Today, I came across a blog post dealing with the question, ‘is there a heaven and a hell?’ The comments were beginning to look a little predictable. There were a few people who were in the ‘it says it in The Bible so it must be true’ camp. Of course, at the opposite end of the scale, the atheists will counter that it is ludicrous to base your beliefs on anything it might say in an ancient book.
Somewhere in between are the humanists who will point out the irrationality of the God of Love seeking to punish – torture actually – unbelievers for their lack of faith. So, where do we begin with this subject?
Let’s start with the atheists.
Amongst the atheists, we have those who wish to invoke science to support their own beliefs that heaven and hell do not exist. They will argue that there is no hard evidence for the existence of these places – that’s true, of course. But, there is also no hard evidence for the existence of the ‘multiverse’ and yet, many scientists believe its existence to be a strong possibility.
In both of these cases – the religious heaven and hell and the multiverse theory – we are contemplating the possibility of dimensions of existence outside our own four-dimensional spacetime. As they say, what’s good for the goose is good for the gander. In other words, you cannot have it both ways: if you think that the multiverse is a possibility, then you must also accept that the existence of heaven and hell is also a possibility.
Now let’s turn to the Christians.
It is not the existence, or otherwise, of heaven and hell that is the main issue for many non-Christians; it is the dogmatic stance that insists on the literal interpretation of The Bible. If such Christians were to understand that this is an error, they would simultaneously liberate themselves from many of the difficulties they face in taking the more important part of their message to the world.
In the past, I have pointed out why the literal interpretation of The Bible is an error. But, for the sake of fluidity in this article, I will allow myself to repeat my main argument here. Essentially, when Jesus tell his disciples to pluck out an eye or cut off a hand, for example, is he expecting people to take his words literally?
“You have heard that it was said to those of old, ‘You shall not commit adultery.’ But I say to you that whoever looks at a woman to lust for her has already committed adultery with her in his heart.
If your right eye causes you to sin, pluck it out and cast it from you; for it is more profitable for you that one of your members perish, than for your whole body to be cast into hell.
And if your right hand causes you to sin, cut it off and cast it from you; for it is more profitable for you that one of your members perish, than for your whole body to be cast into hell. – Matthew 5:27-30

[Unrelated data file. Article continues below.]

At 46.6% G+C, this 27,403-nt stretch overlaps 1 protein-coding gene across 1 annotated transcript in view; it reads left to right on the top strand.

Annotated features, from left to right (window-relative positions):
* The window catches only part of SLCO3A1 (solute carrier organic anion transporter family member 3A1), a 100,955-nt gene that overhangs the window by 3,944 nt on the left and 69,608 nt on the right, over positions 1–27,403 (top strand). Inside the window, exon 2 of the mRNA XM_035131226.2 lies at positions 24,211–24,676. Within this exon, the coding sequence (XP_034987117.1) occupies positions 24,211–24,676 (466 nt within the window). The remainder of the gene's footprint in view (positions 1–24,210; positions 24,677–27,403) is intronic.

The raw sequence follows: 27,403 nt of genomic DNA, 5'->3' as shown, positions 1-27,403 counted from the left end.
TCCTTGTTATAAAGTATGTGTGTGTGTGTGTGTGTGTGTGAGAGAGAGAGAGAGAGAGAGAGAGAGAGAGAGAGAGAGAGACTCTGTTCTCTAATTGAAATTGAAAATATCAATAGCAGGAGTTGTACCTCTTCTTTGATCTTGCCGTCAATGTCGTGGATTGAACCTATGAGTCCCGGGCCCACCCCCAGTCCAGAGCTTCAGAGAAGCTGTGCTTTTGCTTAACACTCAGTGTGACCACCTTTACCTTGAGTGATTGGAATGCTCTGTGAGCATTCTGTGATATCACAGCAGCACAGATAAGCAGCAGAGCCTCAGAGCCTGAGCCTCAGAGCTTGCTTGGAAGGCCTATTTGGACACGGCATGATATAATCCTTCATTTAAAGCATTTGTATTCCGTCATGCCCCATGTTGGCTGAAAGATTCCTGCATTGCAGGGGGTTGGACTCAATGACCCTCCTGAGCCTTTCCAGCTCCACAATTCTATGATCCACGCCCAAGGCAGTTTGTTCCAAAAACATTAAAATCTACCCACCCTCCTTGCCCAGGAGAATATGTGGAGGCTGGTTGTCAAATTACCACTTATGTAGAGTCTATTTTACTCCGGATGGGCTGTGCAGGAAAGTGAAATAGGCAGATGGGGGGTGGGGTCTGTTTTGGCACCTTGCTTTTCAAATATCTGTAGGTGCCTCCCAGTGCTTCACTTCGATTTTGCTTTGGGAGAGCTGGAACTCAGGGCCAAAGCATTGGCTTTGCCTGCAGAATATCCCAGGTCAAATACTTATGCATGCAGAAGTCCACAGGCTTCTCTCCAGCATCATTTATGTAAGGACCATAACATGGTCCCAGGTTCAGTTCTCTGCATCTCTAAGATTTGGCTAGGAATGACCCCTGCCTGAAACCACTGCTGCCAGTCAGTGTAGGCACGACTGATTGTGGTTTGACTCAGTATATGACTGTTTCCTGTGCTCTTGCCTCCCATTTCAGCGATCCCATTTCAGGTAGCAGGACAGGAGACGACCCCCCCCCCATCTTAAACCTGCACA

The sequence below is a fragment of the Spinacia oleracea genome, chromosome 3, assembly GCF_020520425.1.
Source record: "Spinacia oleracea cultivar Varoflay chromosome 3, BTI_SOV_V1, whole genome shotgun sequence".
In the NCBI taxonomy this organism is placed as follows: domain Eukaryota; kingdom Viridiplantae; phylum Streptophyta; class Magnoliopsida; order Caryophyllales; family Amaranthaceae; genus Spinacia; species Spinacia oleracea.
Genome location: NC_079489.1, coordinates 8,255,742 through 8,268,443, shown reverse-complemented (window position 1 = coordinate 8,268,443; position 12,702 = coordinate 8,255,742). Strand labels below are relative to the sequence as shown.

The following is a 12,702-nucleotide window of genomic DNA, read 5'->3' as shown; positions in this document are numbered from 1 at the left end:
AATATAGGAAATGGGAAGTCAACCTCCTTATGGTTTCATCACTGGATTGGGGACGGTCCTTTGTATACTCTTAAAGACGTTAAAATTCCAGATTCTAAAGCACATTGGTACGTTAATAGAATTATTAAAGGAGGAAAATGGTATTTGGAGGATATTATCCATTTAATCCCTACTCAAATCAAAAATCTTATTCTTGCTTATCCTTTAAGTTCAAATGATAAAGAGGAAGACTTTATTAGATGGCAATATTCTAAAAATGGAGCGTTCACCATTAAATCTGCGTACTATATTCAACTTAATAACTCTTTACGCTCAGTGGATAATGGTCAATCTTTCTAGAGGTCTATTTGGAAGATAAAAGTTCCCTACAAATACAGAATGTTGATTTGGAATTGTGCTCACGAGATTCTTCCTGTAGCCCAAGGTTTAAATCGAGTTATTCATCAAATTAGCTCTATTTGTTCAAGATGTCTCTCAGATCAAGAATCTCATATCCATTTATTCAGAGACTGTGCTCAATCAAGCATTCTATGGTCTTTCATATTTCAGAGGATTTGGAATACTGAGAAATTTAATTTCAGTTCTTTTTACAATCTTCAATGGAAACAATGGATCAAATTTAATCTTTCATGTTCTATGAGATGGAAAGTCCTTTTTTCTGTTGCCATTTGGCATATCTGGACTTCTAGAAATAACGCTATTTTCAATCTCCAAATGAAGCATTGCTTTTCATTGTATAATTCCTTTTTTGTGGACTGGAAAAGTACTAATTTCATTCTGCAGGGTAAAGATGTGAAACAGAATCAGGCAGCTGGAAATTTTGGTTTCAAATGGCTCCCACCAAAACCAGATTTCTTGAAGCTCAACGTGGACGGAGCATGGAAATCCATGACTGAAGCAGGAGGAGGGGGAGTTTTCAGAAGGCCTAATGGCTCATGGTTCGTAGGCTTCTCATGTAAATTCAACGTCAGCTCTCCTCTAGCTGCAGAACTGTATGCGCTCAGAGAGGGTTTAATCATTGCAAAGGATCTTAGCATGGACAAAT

You know, just like the atheists, you cannot have it both ways. Either The Bible is meant to be taken literally or it is not. Perhaps, one day, when I meet a Christian with one hand and a patch over his eye, I will have found someone who genuinely does take what The Bible says completely literally. Until then, I will console myself with the knowledge that, despite what many people say, they don’t really believe that every single word in The Bible is meant to be taken literally.
Having made that point – and I do hope some Christians will open their minds to the importance of it – it makes all the difference when you read The Bible because, now you have to deal with not just what it says, but also, what it means. Getting back to the subject of hell, and taking our rational minds with us, we now have to think about what phrases such as ‘eternal destruction’ might actually mean and such deliberation is nothing but good for the soul.
Just in case anyone who reads this article feels I have been unfair to those who believe in taking The Bible literally, I will just add one more thing. In the past, I have found that many people (yes even Christians) who are of this persuasion have not actually read The Bible in its entirely. So, before you are tempted to cast the first stone, I would simply ask you to do that i.e. embark on a little project of reading The Bible from cover to cover and don’t just read it, think about what you are reading.
It is a promise that if you do read the entire Bible in this way, you will be changed because you will gain a perspective on The Bible that you don’t have and, I would argue, cannot have until you have read it all, in a comparatively short space of time. What will happen is that you will become liberated from the detail and engaged in the central themes. You will be far less likely to want to take verses out of context and you will see how ludicrous it is to attempt to do so.
To return to our opening question, ‘is there a heaven and a hell?’ we have to acknowledge that there is no hard evidence. Both science and The Bible (Luke 16:25) tell us that there cannot be. But we must also accept that dimensions of reality, outside of our own ability to perceive, may indeed exist and both heaven and hell may actually turn out to be a part of the multiverse.